The keyboard 122 of the computing device 102 may be any human-machine interface (HMI) that may be operated by a user of the computing device 102 to provide inputs to the computing device 102. In the illustrative embodiment, a user of the computing device 102 may press one or more keys of the keyboard 122, which the keyboard controller 112 will register as one or more keystrokes. It is contemplated that the keyboard 122 may be physical (e.g., as a standard personal computer keyboard) or virtual (e.g., a touchscreen on a smartphone or tablet, which may be independently powered or receive power from the keyboard controller 112).

The power button 124 may be embodied as any type of button, switch, or other mechanism configured to send a power-on signal 206 to the keyboard controller 112. In some embodiments, the power button 124 may also supply signals to the keyboard controller 112 that power-off the computing device 102 or place the computing device 102 into a sleep, suspend, or other low power mode of operation. Although the embodiment of FIG. 1 is illustrated with a power button 124, it should be appreciated that the power-on signal 206 may be generated by any number of sources (including sources remote from the computing device 102).

In some embodiments, the computing device 102 may also include NFC circuitry 126. The NFC circuitry 126 may comprise relatively short-ranged, high frequency wireless communications circuitry. For example, in some embodiments, the effective communications range of the NFC circuitry 126 may be approximately ten centimeters. This relatively short communications range of the NFC circuitry 126 allows validation of the physical presence of another device (i.e., the NFC device 146) by the NFC circuitry 126. The NFC device 146 may be embodied as any type of device capable of communicating with or being recognized by the NFC circuitry 126. By way of example, the NFC device 146 may be embodied as a smartphone or cellular phone.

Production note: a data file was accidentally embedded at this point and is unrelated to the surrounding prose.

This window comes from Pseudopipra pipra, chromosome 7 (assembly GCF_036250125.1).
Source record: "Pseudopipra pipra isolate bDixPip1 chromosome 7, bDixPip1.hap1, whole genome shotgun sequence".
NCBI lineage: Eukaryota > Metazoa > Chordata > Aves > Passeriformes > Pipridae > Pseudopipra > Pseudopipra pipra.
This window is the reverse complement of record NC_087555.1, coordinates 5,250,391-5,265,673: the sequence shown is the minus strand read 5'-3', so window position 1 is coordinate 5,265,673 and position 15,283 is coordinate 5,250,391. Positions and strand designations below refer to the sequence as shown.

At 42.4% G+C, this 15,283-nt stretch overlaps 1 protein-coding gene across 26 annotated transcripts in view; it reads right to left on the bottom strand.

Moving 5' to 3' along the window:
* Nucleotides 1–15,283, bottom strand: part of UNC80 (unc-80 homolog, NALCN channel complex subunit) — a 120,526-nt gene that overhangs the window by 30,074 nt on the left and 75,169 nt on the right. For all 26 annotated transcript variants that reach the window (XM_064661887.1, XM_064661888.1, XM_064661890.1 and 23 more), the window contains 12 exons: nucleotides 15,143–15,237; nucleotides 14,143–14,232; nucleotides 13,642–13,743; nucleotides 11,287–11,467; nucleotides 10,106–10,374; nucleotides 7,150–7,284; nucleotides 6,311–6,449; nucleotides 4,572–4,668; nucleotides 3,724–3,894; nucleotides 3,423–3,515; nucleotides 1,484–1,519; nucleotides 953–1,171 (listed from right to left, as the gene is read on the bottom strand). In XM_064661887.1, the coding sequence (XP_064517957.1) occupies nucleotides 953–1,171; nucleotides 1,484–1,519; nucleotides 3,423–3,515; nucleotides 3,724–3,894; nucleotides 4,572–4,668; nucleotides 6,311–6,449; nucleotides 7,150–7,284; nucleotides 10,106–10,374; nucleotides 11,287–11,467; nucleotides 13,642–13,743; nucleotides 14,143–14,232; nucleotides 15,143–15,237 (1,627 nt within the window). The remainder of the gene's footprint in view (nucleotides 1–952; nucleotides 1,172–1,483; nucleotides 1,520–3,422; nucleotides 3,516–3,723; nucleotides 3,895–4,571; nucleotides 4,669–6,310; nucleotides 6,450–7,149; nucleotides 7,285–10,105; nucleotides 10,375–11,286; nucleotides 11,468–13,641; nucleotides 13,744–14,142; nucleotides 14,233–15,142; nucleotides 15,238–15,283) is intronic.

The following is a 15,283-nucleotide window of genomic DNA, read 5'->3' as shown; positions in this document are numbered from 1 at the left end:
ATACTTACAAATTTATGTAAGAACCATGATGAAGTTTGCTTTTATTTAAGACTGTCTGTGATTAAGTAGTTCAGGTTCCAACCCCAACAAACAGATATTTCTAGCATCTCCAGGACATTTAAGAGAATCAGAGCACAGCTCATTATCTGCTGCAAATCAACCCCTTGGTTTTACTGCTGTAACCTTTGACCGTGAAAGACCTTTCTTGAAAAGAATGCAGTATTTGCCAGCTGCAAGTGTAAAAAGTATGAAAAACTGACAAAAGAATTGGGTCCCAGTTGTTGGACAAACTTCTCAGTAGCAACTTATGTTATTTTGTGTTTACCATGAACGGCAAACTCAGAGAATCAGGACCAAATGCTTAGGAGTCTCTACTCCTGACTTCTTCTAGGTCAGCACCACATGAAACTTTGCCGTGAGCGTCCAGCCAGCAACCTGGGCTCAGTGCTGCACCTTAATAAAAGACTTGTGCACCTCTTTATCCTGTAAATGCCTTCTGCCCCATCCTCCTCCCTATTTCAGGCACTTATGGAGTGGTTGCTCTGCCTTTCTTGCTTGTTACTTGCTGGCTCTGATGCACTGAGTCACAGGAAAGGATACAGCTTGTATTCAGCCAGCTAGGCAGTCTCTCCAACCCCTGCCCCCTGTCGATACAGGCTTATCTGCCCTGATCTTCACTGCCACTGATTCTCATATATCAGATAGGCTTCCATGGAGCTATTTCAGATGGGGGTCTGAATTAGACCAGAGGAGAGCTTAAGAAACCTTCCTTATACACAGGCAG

As noted above, the computing device 102 also includes a security controller 110 configured to perform a power-on user authentication. The security controller 110 may be embodied as any number of hardware, firmware, and/or software modules that perform user authentication, power management, keyboard management, and/or other functions. In the illustrative embodiment of FIG. 1, the security controller 110 is embodied as a number of hardware, firmware, and/or software modules within the keyboard controller 112. In this illustrative embodiment, the security controller 110 is communicatively coupled to the dedicated memory 114, the keyboard 122, the power button 124, and the NFC circuitry 126, in the same manner described above with regard to the keyboard controller 112.

One illustrative embodiment of the software/firmware environment 200 of the security controller 110 is shown as a block diagram in FIG. 2. The security controller 110 illustratively includes a power management module 220, an authentication module 222, and a keyboard management module 224. Each of these modules 220-224 may be embodied as hardware, software, firmware or any combination thereof. Additionally, each of these modules 220-224 may be configured to receive one or more inputs (e.g., a power-on signal 206, an authentication input 208, and/or an authentication code 210), process data represented by the one or more inputs, and generate one or more outputs. These one or more outputs may be passed to another of the modules 220-224 or transmitted to another component of the computing device 102.